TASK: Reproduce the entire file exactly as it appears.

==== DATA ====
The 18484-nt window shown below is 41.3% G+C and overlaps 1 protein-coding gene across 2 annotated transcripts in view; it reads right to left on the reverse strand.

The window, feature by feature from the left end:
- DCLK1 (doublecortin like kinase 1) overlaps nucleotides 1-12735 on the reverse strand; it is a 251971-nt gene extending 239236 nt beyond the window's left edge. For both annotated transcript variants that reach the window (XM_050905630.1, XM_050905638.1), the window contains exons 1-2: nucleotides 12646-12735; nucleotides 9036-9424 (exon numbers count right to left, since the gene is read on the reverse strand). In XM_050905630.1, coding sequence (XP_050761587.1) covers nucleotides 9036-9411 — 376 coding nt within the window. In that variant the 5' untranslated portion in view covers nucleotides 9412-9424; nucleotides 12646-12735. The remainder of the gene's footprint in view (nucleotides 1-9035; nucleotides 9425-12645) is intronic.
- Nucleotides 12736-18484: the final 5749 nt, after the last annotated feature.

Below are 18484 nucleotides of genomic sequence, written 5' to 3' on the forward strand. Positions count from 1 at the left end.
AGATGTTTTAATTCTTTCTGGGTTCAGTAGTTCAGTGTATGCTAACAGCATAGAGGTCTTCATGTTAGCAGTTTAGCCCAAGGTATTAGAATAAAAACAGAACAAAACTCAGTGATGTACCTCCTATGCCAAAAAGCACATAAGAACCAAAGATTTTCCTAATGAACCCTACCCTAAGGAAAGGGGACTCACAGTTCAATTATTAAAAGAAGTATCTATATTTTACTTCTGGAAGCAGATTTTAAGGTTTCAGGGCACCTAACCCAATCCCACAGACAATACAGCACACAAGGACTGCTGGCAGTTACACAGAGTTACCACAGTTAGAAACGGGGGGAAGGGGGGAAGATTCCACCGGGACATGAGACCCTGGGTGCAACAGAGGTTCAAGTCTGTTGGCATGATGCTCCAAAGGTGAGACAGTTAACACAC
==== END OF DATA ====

The 18484-nt window shown below is 41.3% G+C and overlaps 1 protein-coding gene across 2 annotated transcripts in view; it reads right to left on the reverse strand.

The window, feature by feature from the left end:
- DCLK1 (doublecortin like kinase 1) overlaps nucleotides 1-12735 on the reverse strand; it is a 251971-nt gene extending 239236 nt beyond the window's left edge. For both annotated transcript variants that reach the window (XM_050905630.1, XM_050905638.1), the window contains exons 1-2: nucleotides 12646-12735; nucleotides 9036-9424 (exon numbers count right to left, since the gene is read on the reverse strand). In XM_050905630.1, coding sequence (XP_050761587.1) covers nucleotides 9036-9411 — 376 coding nt within the window. In that variant the 5' untranslated portion in view covers nucleotides 9412-9424; nucleotides 12646-12735. The remainder of the gene's footprint in view (nucleotides 1-9035; nucleotides 9425-12645) is intronic.
- Nucleotides 12736-18484: the final 5749 nt, after the last annotated feature.

Below are 18484 nucleotides of genomic sequence, written 5' to 3' on the forward strand. Positions count from 1 at the left end.
AGATGTTTTAATTCTTTCTGGGTTCAGTAGTTCAGTGTATGCTAACAGCATAGAGGTCTTCATGTTAGCAGTTTAGCCCAAGGTATTAGAATAAAAACAGAACAAAACTCAGTGATGTACCTCCTATGCCAAAAAGCACATAAGAACCAAAGATTTTCCTAATGAACCCTACCCTAAGGAAAGGGGACTCACAGTTCAATTATTAAAAGAAGTATCTATATTTTACTTCTGGAAGCAGATTTTAAGGTTTCAGGGCACCTAACCCAATCCCACAGACAATACAGCACACAAGGACTGCTGGCAGTTACACAGAGTTACCACAGTTAGAAACGGGGGGAAGGGGGGAAGATTCCACCGGGACATGAGACCCTGGGTGCAACAGAGGTTCAAGTCTGTTGGCATGATGCTCCAAAGGTGAGACAGTTAACACAC